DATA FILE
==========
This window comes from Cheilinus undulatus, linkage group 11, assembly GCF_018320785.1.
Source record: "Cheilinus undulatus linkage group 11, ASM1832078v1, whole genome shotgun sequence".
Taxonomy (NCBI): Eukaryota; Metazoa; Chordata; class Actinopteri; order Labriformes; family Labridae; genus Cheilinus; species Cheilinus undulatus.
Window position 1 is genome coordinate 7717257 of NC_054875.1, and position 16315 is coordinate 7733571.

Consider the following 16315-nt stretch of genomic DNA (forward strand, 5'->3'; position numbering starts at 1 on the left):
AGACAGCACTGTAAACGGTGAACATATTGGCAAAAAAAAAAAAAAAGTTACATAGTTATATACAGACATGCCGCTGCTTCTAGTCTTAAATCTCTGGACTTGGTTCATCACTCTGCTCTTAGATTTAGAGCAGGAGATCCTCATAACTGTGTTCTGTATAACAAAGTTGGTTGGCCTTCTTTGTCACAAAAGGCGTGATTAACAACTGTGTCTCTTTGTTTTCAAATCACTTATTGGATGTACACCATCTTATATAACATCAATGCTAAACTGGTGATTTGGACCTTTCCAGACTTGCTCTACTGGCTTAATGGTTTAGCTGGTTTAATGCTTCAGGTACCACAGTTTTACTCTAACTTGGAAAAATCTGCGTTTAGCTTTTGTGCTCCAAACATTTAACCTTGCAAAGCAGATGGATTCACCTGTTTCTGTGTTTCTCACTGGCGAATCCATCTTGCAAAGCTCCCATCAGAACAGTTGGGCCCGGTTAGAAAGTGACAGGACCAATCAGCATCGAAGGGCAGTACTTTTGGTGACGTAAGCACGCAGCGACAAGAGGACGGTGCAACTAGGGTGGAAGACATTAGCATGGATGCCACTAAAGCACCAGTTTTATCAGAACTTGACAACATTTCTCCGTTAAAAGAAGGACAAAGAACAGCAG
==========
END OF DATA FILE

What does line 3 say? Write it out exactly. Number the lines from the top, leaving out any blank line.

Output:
Taxonomy (NCBI): Eukaryota; Metazoa; Chordata; class Actinopteri; order Labriformes; family Labridae; genus Cheilinus; species Cheilinus undulatus.